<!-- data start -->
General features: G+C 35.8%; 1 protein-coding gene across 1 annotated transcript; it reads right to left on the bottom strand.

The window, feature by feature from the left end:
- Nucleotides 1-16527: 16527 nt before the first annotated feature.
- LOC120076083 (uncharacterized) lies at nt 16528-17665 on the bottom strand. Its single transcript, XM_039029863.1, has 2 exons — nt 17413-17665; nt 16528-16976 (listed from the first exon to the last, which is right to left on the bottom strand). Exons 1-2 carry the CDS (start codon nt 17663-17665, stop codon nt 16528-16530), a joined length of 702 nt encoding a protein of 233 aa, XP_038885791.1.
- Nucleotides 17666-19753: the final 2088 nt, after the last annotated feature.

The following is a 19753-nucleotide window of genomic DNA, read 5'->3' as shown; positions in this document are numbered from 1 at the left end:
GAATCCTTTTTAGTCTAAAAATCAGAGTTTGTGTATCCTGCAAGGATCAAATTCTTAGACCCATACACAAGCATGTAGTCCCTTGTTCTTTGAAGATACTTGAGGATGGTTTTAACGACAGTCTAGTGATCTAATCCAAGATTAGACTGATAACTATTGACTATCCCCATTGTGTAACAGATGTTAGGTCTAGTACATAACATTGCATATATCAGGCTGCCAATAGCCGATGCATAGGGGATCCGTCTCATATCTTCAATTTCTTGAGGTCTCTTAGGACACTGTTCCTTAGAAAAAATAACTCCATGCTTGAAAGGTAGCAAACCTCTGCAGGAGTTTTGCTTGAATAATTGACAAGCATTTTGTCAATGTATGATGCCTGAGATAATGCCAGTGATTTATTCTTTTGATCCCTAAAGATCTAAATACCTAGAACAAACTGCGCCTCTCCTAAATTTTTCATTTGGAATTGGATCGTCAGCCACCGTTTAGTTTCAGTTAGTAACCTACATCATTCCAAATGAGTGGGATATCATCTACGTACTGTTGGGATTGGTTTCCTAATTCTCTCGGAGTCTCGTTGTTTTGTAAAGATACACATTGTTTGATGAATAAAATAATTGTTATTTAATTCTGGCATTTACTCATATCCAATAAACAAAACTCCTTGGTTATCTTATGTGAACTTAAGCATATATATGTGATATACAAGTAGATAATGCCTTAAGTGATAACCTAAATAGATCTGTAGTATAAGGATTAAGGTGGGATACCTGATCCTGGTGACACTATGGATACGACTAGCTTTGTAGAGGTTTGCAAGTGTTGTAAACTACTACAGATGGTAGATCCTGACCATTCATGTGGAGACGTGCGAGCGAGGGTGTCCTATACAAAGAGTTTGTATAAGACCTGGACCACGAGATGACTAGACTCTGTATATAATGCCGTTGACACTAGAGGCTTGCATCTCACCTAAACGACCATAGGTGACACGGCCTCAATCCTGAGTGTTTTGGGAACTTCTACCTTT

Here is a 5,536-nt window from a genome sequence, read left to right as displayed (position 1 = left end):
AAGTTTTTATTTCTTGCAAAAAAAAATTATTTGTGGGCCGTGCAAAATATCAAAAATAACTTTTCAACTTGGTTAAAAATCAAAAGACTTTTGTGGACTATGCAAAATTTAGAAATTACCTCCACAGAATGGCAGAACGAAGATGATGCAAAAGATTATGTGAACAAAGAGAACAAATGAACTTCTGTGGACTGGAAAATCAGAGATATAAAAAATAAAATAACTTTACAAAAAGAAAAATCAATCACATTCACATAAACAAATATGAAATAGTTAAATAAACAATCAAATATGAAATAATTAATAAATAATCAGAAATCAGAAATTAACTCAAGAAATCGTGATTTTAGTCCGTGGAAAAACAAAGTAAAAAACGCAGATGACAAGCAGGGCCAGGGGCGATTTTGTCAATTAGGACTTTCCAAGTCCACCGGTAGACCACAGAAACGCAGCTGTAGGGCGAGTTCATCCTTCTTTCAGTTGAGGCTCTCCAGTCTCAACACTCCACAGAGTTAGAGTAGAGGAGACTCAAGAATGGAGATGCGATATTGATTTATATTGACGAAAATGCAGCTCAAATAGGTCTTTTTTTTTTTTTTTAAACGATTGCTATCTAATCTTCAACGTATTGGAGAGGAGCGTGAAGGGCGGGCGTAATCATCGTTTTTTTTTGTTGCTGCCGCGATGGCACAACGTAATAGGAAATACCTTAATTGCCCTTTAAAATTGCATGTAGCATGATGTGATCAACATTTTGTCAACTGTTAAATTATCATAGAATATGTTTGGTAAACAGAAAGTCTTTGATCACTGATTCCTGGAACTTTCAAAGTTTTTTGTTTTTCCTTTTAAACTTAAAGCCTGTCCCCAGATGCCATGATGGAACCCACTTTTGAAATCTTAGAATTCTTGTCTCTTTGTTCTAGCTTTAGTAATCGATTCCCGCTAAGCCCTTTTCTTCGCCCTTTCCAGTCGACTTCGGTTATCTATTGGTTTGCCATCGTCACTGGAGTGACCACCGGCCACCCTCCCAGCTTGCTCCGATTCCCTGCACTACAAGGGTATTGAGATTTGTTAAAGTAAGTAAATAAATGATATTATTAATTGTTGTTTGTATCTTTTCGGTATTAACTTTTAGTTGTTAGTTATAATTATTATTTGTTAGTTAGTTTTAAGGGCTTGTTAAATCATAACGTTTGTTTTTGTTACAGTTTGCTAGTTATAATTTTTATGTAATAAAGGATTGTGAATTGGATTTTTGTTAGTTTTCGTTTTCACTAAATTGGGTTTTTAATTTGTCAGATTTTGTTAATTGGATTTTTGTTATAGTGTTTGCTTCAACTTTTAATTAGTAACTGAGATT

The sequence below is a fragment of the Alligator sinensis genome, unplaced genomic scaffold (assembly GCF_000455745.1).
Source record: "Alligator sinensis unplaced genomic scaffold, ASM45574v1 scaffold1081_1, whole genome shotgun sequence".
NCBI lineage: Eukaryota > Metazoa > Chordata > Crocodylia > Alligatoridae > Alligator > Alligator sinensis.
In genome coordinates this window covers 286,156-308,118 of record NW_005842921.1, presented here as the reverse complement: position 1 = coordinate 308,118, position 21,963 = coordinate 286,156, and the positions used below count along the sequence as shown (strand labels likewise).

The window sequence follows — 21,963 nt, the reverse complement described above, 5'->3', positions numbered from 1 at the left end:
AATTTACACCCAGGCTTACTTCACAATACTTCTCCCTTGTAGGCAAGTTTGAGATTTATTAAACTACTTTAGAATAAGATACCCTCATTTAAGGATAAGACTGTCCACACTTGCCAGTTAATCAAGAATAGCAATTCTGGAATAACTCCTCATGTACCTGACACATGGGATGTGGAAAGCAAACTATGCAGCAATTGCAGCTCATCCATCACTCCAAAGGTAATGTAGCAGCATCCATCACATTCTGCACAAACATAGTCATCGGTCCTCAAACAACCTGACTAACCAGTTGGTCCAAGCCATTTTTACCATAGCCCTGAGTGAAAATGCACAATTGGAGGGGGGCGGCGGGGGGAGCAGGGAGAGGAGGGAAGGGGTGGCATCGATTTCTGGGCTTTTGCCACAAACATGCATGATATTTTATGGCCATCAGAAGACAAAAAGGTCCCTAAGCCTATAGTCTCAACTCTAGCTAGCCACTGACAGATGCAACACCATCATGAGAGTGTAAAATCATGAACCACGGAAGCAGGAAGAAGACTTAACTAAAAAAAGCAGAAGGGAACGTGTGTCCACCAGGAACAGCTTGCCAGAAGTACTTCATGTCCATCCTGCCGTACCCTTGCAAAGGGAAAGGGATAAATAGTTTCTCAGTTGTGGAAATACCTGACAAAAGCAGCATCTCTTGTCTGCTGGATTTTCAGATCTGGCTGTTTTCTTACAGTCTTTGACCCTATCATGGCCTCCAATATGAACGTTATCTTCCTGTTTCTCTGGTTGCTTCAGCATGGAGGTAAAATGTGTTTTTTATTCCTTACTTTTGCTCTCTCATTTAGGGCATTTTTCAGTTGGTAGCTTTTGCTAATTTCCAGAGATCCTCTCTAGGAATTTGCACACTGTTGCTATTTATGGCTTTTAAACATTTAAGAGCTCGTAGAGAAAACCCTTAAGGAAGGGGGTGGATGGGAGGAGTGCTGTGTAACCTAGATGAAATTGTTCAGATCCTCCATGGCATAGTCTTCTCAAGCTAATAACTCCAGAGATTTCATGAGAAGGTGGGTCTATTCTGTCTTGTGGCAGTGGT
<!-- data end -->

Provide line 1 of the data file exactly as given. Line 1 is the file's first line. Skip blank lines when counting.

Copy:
General features: G+C 35.8%; 1 protein-coding gene across 1 annotated transcript; it reads right to left on the bottom strand.